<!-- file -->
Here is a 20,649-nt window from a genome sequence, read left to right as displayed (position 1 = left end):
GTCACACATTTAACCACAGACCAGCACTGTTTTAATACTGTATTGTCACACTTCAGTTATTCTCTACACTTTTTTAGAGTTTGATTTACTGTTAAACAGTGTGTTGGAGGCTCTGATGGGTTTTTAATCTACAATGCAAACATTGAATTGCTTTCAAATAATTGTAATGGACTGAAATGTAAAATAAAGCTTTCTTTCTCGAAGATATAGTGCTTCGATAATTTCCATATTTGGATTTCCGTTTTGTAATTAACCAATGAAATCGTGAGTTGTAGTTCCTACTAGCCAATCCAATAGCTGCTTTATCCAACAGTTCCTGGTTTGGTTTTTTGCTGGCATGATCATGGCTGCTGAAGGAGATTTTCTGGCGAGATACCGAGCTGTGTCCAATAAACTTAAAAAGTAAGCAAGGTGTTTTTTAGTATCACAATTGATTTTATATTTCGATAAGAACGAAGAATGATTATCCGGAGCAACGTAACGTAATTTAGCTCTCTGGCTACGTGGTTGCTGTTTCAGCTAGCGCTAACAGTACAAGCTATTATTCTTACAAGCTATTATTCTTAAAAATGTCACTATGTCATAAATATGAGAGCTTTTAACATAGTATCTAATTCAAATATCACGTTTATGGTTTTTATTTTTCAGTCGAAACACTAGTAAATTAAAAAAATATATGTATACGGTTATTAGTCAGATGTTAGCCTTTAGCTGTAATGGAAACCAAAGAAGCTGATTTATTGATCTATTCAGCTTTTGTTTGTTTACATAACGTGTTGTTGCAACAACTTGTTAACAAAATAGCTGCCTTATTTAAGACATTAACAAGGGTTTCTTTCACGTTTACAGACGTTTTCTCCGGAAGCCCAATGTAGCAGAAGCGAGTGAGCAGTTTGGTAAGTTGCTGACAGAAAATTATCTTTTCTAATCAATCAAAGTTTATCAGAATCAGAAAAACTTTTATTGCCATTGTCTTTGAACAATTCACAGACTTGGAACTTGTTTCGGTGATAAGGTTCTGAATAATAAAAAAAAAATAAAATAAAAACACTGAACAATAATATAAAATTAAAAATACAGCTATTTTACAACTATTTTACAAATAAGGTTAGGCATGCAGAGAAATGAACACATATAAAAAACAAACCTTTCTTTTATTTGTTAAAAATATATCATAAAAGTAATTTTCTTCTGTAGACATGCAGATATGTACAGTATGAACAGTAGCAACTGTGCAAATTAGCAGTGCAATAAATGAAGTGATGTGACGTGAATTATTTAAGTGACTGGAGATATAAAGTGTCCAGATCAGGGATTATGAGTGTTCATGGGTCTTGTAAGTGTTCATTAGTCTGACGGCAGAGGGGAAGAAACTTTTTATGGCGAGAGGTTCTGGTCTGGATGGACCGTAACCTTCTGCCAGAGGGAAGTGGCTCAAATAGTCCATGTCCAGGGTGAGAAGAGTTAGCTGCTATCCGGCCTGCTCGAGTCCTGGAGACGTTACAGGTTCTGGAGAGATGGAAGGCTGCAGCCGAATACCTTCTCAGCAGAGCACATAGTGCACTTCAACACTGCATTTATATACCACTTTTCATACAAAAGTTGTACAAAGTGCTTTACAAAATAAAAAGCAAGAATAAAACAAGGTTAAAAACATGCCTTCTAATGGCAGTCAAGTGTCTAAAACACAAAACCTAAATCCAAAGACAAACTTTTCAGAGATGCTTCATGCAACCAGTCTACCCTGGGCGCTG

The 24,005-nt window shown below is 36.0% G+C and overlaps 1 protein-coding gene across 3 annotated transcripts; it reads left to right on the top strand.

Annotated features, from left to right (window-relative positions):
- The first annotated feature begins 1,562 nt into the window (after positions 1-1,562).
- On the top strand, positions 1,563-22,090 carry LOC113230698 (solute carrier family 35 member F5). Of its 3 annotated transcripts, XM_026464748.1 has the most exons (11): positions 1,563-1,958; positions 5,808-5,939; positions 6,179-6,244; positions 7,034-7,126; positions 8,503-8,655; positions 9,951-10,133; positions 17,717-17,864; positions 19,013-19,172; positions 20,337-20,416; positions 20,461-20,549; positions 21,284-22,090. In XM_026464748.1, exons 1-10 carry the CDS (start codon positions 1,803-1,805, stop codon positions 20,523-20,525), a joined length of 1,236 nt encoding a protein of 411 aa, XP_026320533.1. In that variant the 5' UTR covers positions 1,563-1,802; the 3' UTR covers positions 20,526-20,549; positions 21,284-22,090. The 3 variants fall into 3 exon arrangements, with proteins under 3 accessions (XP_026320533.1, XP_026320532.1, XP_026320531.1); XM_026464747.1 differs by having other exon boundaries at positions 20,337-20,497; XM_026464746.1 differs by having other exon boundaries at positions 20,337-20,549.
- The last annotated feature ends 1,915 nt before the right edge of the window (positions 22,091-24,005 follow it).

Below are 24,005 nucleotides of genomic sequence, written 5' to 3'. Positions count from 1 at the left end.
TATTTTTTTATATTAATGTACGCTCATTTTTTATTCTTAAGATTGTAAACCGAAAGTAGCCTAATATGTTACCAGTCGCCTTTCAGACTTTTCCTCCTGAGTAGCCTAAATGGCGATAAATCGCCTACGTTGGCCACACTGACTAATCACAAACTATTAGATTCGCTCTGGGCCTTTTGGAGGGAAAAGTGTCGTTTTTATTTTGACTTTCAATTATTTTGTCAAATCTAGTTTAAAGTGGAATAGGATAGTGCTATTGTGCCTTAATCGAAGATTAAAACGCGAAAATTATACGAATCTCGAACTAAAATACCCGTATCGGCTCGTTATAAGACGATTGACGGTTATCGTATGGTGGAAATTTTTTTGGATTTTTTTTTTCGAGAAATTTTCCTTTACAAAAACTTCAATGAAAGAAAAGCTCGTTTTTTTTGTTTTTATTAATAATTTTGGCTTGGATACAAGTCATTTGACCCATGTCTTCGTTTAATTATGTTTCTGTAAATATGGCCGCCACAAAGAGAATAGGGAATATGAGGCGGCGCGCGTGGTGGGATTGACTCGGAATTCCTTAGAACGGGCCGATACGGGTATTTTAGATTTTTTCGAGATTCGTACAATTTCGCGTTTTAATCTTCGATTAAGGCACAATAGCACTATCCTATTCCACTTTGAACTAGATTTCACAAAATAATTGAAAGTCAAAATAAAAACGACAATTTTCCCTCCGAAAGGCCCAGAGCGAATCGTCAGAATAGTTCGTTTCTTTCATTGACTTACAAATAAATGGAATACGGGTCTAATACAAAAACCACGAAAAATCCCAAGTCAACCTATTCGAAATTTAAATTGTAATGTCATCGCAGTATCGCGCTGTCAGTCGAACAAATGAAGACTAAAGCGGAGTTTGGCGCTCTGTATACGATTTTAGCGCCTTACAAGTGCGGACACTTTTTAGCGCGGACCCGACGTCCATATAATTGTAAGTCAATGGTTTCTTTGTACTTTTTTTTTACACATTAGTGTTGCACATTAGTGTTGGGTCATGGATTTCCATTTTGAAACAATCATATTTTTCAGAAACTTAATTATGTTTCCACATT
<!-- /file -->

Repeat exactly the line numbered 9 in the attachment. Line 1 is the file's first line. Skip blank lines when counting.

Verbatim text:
TATTTTTTTATATTAATGTACGCTCATTTTTTATTCTTAAGATTGTAAACCGAAAGTAGCCTAATATGTTACCAGTCGCCTTTCAGACTTTTCCTCCTGAGTAGCCTAAATGGCGATAAATCGCCTACGTTGGCCACACTGACTAATCACAAACTATTAGATTCGCTCTGGGCCTTTTGGAGGGAAAAGTGTCGTTTTTATTTTGACTTTCAATTATTTTGTCAAATCTAGTTTAAAGTGGAATAGGATAGTGCTATTGTGCCTTAATCGAAGATTAAAACGCGAAAATTATACGAATCTCGAACTAAAATACCCGTATCGGCTCGTTATAAGACGATTGACGGTTATCGTATGGTGGAAATTTTTTTGGATTTTTTTTTTCGAGAAATTTTCCTTTACAAAAACTTCAATGAAAGAAAAGCTCGTTTTTTTTGTTTTTATTAATAATTTTGGCTTGGATACAAGTCATTTGACCCATGTCTTCGTTTAATTATGTTTCTGTAAATATGGCCGCCACAAAGAGAATAGGGAATATGAGGCGGCGCGCGTGGTGGGATTGACTCGGAATTCCTTAGAACGGGCCGATACGGGTATTTTAGATTTTTTCGAGATTCGTACAATTTCGCGTTTTAATCTTCGATTAAGGCACAATAGCACTATCCTATTCCACTTTGAACTAGATTTCACAAAATAATTGAAAGTCAAAATAAAAACGACAATTTTCCCTCCGAAAGGCCCAGAGCGAATCGTCAGAATAGTTCGTTTCTTTCATTGACTTACAAATAAATGGAATACGGGTCTAATACAAAAACCACGAAAAATCCCAAGTCAACCTATTCGAAATTTAAATTGTAATGTCATCGCAGTATCGCGCTGTCAGTCGAACAAATGAAGACTAAAGCGGAGTTTGGCGCTCTGTATACGATTTTAGCGCCTTACAAGTGCGGACACTTTTTAGCGCGGACCCGACGTCCATATAATTGTAAGTCAATGGTTTCTTTGTACTTTTTTTTTACACATTAGTGTTGCACATTAGTGTTGGGTCATGGATTTCCATTTTGAAACAATCATATTTTTCAGAAACTTAATTATGTTTCCACATT